I can’t even begin to understand how this was created. Very cool.
Monthly Archives: January 2010
The Groom to Have Been by Saher Alam
Back of the book:
Just as Nasr, a young man with a vibrant professional and social life in New York, begins to prepare for the arranged marriage he hopes will appease his Indian Muslim family and assure him a union as happy as his parents’, he starts to suspect that his true love has been within his reach his entire life. Nasr has known Jameela since they were children, and for nearly that long she has flouted the traditions her community holds dear. But now the rebellion that always made her seem dangerous suddenly makes him wonder if she might be his perfect match. Feeling increasingly trapped as his wedding date approaches, Nasr contemplates a drastic escape, but in the wake of 9/11, new fears and old prejudices threaten to stand between him and the promise of happiness. Current in its political themes and classic in its treatment of doomed love, The Groom to Have Been is a graceful and emotionally charged debut.
I loved this book. It was hard to put down and unpredictable to the last page. The characters were incredibly well-rounded, the imagery fantastic, and important observations on race, religion and tradition were woven into the fabric of the plot seamlessly. This would make an excellent book club selection for the discussion it would surely encourage.
My last book of 2009 was really emotionally heavy and I needed the equivalent of literary tabloids to cleanse my mind. So, I was very excited when I came upon Kathy Griffin’s new book, “Official Book Club Selection” at the library. Exactly what I needed. I laughed out loud quite a few times, and was smiling through most of the rest of it. (I say “most of the rest of it” because she does cover some sadder stuff – the deaths of family members and friends, and her divorce, for example.)
Some of the highlights of the book include her childhood as an unpopular kid, her struggle to stardom, what some well-known celebrities really act like, and her own botched liposuction which almost killed her, (including photos). Which, now that I say all that out loud, it sounds like a real downer of a book, but Kathy Griffin can make anything funny.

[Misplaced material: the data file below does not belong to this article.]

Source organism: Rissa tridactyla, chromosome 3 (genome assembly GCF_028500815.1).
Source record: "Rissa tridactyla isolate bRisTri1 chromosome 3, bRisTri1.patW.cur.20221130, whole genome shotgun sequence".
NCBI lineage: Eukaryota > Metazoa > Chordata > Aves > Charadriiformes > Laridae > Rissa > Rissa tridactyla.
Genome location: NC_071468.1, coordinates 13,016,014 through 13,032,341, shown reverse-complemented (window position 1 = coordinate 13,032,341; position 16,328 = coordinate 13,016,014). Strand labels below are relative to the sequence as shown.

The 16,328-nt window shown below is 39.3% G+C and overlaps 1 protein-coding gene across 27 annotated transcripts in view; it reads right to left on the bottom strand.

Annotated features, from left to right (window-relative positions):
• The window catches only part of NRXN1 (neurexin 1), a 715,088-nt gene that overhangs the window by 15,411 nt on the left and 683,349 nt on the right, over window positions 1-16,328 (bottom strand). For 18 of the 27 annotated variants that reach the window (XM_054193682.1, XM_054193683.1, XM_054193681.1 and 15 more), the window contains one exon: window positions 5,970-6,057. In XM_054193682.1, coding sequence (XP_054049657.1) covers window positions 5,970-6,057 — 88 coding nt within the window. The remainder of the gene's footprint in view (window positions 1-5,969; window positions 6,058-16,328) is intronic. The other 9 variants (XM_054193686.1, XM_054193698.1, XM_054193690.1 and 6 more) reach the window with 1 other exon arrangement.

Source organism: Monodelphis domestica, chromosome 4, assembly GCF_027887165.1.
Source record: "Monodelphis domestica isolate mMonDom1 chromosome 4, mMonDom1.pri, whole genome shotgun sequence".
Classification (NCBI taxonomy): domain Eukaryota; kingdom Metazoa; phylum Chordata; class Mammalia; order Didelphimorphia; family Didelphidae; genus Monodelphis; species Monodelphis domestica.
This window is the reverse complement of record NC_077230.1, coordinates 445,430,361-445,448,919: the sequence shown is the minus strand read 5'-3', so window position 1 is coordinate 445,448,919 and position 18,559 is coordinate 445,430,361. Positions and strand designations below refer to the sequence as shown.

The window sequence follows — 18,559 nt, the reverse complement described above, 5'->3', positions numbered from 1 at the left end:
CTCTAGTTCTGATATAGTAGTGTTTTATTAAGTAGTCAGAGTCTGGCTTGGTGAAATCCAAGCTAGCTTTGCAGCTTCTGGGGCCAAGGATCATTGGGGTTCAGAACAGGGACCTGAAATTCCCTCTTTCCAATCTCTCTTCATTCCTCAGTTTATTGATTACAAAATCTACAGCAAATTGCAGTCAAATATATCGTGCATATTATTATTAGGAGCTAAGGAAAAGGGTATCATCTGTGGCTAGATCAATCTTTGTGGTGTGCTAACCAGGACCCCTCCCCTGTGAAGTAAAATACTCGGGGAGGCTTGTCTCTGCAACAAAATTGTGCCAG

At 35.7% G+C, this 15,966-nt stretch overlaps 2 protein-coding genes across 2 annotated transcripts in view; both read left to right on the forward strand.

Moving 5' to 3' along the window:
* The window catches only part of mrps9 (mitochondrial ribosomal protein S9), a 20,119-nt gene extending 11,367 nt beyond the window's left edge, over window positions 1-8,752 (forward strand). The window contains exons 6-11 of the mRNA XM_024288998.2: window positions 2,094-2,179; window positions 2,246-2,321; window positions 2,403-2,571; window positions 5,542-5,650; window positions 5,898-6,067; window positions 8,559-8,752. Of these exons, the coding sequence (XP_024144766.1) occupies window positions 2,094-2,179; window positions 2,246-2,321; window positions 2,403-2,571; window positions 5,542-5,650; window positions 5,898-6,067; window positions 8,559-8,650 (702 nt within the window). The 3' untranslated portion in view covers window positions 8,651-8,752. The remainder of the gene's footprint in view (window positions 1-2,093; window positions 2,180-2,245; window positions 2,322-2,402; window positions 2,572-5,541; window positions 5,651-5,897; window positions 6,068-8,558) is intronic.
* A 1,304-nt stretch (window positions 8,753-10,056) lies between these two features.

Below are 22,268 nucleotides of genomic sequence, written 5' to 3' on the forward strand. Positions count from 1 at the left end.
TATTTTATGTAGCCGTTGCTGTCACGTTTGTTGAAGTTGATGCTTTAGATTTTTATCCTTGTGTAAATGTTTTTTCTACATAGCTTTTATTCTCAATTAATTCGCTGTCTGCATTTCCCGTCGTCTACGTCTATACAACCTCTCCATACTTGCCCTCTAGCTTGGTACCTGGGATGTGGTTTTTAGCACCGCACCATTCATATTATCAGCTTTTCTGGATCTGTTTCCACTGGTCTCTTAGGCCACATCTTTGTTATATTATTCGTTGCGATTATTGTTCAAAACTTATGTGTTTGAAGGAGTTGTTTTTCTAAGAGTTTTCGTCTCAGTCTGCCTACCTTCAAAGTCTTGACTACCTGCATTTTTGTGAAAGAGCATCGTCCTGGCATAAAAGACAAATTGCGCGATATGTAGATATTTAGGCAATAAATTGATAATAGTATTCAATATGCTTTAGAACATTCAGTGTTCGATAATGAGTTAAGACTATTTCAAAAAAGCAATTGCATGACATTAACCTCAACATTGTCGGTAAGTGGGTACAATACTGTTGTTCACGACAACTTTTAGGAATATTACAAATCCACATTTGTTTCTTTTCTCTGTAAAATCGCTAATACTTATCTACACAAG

If you like Kathy Griffin and/or celebrity gossip, you won’t be disappointed. (By the way, I love the title. She doesn’t beat around the bush. Hey, Oprah! Hurry up and get this girl on your show. What else does she have to do to get your attention?!)
I did it, with not even an hour left to spare!
Whew. I wasn’t sure I’d make it as I spent the entire day finishing up the half dozen books I had started.
For 2010, I’m going to try to read 50 books as the 100 books was a little too ambitious and it caused me to reconsider thicker books I really wanted to read.
Happy New Year!
Simultaneously difficult to read, and difficult not to read once you open it, There Is An Urgency, a memoir by Greghri Love, tells the painfully true story of a boy who not only grew up in an environment of heartbreaking abuse, but managed to come out the other side better for it.
The book is arranged in chapters alternating between childhood and adulthood, keeping the reader from completely losing heart, knowing that Greghri not only survives the horrors at the hands of his step-father, (who is also his mother’s pimp and a drug dealer), but Mr. Gregrhi Love grows up to be a teacher with a unique gift for touching the lives of other youth growing up in similarly difficult situations.
Deeply honest, disturbing, and ultimately inspiring, There Is An Urgency is a must read for anyone who came from an abusive home or who works with children who do.